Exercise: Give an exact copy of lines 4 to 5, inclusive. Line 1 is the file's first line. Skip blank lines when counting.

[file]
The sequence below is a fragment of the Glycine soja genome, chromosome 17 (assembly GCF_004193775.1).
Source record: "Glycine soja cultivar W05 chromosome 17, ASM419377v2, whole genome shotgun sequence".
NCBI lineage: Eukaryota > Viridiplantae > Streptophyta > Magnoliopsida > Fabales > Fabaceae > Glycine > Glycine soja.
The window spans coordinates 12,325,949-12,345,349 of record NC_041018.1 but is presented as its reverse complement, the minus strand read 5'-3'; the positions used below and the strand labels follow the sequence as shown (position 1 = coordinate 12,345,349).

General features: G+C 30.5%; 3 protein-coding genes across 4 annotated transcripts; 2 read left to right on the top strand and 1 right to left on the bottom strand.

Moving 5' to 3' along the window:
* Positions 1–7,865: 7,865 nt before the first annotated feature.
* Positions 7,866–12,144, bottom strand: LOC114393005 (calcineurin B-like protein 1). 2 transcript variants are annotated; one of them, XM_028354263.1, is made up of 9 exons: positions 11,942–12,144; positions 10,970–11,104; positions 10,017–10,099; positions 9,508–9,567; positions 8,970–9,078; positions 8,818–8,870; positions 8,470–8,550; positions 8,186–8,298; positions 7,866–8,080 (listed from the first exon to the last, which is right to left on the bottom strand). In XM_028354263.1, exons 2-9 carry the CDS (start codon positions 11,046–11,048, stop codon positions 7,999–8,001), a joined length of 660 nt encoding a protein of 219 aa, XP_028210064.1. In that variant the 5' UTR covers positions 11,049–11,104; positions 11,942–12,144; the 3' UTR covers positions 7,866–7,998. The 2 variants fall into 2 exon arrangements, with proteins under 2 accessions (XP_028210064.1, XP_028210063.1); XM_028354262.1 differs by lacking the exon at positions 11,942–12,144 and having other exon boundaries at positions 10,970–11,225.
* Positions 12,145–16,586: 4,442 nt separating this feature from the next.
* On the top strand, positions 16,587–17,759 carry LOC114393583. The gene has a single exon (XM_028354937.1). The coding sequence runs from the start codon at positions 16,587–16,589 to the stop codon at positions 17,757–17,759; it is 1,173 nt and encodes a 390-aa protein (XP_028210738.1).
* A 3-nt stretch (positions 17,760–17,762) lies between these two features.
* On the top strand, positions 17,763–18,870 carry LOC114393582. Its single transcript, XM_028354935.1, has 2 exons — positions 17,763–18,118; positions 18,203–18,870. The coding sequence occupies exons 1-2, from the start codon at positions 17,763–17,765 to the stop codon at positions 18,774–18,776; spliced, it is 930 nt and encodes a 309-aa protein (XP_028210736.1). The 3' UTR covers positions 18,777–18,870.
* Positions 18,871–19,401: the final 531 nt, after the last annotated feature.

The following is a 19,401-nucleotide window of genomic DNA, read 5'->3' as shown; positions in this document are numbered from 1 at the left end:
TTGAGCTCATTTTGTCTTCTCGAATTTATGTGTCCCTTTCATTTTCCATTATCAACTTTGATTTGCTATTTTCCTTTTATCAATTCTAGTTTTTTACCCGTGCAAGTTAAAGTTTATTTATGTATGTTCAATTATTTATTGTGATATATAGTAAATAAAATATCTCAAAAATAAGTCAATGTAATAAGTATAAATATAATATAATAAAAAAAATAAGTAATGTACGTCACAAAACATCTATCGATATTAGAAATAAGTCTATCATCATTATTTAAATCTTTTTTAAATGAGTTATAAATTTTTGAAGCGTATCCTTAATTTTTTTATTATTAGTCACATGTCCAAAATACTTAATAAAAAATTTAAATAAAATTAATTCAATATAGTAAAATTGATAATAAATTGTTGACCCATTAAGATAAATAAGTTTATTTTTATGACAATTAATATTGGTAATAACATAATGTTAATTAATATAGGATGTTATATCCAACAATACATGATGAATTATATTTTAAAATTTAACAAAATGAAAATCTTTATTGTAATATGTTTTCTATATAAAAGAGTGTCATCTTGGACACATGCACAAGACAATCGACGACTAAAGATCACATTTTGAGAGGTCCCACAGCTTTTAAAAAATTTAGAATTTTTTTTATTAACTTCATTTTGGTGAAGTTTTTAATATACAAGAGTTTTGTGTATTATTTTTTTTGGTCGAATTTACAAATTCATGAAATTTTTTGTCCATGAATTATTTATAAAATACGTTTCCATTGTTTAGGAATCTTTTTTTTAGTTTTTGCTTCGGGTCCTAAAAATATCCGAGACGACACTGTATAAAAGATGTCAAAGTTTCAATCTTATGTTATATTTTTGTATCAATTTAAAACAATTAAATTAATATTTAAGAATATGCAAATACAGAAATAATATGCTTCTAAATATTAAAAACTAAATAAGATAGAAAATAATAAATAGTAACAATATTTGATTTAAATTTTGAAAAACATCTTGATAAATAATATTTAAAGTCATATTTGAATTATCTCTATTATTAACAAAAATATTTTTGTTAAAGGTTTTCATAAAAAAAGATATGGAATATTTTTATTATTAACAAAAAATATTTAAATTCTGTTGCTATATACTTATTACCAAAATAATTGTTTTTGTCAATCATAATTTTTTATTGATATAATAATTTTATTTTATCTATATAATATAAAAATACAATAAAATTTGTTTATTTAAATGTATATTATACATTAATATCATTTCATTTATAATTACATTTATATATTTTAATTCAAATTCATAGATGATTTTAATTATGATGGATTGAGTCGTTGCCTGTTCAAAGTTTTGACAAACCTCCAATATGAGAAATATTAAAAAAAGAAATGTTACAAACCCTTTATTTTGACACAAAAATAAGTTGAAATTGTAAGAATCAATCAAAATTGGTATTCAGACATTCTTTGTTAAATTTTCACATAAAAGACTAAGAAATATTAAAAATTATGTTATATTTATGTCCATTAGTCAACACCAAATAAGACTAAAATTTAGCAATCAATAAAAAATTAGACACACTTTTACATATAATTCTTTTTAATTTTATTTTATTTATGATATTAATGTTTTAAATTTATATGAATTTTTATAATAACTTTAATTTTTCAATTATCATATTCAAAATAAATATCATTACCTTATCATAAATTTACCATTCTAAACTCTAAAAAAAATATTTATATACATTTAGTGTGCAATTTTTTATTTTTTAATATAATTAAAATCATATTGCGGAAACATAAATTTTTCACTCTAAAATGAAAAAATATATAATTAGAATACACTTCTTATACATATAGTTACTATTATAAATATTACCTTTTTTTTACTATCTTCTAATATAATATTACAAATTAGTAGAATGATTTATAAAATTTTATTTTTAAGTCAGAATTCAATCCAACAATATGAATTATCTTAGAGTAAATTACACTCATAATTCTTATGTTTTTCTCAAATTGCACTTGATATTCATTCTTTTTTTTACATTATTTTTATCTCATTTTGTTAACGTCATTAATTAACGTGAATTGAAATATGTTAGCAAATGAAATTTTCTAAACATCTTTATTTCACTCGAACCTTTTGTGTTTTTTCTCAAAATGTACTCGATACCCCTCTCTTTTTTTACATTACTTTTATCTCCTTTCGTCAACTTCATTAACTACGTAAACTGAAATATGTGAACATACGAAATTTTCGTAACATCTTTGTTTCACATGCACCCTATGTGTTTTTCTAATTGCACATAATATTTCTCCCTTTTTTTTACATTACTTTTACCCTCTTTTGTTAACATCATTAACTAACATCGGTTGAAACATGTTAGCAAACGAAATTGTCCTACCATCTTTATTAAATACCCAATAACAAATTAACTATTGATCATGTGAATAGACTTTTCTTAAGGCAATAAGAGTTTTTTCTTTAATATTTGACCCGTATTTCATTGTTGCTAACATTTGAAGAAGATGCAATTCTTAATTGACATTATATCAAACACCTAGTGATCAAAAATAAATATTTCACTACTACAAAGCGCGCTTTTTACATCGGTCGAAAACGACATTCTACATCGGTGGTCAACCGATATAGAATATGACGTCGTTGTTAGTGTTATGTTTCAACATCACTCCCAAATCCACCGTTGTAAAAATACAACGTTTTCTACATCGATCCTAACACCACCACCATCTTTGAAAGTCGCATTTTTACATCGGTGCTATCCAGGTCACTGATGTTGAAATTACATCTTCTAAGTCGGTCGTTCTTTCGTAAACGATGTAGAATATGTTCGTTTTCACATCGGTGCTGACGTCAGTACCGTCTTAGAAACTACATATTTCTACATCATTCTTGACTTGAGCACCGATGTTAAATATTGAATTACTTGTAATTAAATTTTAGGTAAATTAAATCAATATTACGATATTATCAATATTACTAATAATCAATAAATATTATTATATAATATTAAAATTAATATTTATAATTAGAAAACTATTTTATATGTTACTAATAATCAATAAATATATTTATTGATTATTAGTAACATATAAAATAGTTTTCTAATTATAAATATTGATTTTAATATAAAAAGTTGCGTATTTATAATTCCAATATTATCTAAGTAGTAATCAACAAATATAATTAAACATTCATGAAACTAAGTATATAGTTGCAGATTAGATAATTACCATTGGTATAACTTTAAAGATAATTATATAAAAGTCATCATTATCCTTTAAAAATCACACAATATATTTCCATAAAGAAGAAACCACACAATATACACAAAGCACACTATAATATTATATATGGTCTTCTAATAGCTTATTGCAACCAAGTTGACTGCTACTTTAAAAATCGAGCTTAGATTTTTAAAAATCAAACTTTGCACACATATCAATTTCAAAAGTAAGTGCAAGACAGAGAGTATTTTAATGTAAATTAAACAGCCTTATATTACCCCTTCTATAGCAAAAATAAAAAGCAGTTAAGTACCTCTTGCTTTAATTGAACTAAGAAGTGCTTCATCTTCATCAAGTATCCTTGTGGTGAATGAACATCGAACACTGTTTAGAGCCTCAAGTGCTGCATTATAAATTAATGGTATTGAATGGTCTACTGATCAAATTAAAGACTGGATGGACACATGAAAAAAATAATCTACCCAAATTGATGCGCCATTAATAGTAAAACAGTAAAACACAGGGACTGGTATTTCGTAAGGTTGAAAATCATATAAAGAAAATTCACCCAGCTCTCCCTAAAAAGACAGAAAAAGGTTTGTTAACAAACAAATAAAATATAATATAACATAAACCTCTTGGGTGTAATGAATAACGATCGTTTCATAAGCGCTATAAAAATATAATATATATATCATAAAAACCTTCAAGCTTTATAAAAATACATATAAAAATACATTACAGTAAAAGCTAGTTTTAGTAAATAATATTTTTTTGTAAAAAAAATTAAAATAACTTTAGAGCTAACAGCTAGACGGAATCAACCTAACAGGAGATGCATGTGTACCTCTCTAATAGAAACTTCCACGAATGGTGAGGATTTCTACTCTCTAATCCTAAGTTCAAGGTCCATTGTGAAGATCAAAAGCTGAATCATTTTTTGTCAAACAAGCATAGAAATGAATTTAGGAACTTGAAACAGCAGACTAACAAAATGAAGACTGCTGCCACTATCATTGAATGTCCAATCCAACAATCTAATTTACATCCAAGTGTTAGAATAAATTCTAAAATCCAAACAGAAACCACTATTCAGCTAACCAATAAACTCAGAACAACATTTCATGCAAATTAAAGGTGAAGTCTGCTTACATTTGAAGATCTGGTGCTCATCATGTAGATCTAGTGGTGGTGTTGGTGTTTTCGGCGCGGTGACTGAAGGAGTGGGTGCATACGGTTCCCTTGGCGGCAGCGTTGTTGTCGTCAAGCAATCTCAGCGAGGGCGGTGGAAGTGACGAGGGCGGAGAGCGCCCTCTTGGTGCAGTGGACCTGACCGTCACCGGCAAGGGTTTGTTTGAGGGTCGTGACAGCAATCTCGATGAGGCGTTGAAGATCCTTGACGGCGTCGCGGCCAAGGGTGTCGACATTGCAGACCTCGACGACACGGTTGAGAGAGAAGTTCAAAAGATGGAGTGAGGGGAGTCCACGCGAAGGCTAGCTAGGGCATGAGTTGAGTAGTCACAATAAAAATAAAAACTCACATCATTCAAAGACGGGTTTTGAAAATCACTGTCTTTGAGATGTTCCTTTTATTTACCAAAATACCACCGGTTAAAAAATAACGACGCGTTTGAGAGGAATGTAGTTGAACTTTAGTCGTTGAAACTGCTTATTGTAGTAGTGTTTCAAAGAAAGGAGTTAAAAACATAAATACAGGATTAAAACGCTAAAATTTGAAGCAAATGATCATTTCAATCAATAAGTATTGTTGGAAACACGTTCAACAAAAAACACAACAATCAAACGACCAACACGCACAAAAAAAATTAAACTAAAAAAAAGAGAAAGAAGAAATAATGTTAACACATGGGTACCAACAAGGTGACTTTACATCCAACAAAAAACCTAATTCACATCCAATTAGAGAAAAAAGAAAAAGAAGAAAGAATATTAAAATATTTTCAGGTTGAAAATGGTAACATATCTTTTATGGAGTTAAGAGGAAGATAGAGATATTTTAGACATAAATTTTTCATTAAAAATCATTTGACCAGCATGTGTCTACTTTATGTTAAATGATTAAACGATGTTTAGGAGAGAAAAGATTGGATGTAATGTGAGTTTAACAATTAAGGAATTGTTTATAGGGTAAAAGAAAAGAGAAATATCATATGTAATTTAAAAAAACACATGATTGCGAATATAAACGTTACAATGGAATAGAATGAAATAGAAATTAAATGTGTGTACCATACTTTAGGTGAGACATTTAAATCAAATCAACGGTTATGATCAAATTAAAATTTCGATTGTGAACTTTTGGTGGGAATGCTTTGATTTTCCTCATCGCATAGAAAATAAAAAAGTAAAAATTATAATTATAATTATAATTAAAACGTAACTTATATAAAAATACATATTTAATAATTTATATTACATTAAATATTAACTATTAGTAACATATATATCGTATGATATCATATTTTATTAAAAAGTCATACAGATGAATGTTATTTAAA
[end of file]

The window spans coordinates 12,325,949-12,345,349 of record NC_041018.1 but is presented as its reverse complement, the minus strand read 5'-3'; the positions used below and the strand labels follow the sequence as shown (position 1 = coordinate 12,345,349).

General features: G+C 30.5%; 3 protein-coding genes across 4 annotated transcripts; 2 read left to right on the top strand and 1 right to left on the bottom strand.